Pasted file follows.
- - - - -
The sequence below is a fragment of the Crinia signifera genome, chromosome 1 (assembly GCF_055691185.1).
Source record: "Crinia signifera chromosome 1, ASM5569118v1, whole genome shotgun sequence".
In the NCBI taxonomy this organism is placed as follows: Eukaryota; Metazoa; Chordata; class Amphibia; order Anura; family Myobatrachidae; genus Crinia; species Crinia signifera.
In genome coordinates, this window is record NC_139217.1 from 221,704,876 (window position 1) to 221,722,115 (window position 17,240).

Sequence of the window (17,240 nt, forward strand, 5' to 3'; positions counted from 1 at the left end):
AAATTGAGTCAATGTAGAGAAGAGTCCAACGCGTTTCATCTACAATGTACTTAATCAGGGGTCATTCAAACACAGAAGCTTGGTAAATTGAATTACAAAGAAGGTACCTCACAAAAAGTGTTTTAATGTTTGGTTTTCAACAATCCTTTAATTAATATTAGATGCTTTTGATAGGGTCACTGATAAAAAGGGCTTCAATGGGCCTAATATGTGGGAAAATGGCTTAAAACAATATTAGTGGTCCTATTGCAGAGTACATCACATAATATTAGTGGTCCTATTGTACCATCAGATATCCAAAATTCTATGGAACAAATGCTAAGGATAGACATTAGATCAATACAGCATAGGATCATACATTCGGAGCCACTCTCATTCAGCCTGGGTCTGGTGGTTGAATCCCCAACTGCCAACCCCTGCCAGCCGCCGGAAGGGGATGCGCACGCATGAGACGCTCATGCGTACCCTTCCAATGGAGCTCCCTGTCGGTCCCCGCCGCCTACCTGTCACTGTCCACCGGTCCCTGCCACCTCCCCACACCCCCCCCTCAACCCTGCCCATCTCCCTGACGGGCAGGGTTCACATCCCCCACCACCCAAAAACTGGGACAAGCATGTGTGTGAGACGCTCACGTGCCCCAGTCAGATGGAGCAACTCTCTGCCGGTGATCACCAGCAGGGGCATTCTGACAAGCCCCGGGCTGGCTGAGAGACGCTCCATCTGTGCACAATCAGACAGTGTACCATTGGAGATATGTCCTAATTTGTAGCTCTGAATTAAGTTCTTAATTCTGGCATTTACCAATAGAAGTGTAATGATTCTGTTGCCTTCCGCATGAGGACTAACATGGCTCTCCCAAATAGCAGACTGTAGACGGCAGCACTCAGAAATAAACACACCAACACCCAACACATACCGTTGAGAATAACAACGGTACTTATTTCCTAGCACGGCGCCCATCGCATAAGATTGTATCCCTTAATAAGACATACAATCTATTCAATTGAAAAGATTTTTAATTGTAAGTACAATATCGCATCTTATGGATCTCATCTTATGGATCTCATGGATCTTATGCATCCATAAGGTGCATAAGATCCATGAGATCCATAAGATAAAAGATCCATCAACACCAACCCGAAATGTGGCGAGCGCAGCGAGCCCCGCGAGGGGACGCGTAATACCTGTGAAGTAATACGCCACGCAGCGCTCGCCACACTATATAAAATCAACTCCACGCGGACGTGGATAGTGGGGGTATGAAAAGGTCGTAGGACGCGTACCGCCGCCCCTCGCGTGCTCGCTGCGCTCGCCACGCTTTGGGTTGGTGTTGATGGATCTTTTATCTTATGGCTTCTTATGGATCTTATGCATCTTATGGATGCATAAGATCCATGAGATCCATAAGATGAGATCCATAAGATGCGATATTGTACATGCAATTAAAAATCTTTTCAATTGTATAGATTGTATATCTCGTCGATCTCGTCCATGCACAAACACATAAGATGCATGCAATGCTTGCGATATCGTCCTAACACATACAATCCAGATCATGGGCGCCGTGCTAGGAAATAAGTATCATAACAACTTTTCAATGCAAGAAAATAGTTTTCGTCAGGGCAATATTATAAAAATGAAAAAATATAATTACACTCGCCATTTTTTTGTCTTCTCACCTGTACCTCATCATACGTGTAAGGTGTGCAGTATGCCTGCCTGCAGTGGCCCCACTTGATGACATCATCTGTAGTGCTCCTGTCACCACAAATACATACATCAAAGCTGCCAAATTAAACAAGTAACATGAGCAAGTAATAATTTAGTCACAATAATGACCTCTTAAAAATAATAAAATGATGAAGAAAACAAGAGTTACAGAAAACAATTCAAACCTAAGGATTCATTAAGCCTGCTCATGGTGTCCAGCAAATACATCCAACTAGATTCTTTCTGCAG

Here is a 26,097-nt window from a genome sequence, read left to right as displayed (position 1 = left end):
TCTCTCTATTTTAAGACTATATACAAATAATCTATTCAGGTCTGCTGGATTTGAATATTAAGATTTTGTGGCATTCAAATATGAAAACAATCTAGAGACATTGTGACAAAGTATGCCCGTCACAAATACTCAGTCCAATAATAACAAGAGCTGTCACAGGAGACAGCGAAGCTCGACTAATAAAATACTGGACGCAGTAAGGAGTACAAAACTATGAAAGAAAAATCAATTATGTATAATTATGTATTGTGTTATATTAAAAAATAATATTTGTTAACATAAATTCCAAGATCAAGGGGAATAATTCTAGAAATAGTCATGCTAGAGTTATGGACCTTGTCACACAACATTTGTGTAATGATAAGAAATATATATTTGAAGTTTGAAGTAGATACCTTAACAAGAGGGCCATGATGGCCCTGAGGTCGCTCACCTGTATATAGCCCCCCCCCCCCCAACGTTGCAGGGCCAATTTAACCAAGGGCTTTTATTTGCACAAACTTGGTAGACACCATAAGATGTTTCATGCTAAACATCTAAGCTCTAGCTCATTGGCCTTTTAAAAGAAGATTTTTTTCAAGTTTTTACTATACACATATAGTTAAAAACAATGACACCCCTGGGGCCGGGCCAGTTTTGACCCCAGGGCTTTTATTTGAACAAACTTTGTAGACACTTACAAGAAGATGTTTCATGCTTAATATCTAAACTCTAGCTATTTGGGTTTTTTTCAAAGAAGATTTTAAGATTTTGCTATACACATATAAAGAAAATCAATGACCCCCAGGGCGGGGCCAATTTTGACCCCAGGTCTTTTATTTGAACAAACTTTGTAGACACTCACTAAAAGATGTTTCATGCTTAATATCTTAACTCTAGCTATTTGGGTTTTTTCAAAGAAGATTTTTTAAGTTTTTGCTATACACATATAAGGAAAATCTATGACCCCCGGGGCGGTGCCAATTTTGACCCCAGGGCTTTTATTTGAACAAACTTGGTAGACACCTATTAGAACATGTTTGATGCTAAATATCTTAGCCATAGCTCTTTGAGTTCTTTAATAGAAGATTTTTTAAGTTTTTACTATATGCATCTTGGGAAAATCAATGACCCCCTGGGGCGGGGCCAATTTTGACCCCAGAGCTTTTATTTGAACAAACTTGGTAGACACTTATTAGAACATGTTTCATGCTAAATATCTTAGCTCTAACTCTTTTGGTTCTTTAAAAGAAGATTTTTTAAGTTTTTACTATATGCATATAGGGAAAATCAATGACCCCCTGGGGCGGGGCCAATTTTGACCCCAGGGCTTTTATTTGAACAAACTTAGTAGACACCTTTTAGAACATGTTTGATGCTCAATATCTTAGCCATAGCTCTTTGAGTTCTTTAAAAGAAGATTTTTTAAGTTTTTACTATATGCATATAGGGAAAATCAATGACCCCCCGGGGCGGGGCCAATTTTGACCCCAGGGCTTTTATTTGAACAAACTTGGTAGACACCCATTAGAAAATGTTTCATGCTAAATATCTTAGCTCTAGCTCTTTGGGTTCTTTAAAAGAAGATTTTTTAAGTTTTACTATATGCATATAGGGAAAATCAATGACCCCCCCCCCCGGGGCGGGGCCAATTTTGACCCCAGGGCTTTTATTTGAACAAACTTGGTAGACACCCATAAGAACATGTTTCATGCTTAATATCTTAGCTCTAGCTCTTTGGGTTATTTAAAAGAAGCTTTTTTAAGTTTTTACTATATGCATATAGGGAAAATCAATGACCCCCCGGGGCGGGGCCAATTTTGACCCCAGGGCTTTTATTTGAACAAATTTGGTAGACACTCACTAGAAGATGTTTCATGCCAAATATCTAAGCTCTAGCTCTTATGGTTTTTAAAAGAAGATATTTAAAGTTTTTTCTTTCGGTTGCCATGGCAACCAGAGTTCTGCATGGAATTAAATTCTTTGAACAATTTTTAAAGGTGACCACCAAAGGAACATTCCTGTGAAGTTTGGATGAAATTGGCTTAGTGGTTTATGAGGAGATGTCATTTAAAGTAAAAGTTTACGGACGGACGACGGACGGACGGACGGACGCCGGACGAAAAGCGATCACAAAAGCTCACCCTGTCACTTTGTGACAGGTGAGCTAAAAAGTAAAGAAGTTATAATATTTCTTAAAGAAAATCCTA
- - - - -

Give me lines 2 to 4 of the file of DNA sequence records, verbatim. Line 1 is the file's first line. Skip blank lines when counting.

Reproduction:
Source record: "Crinia signifera chromosome 1, ASM5569118v1, whole genome shotgun sequence".
In the NCBI taxonomy this organism is placed as follows: Eukaryota; Metazoa; Chordata; class Amphibia; order Anura; family Myobatrachidae; genus Crinia; species Crinia signifera.
In genome coordinates, this window is record NC_139217.1 from 221,704,876 (window position 1) to 221,722,115 (window position 17,240).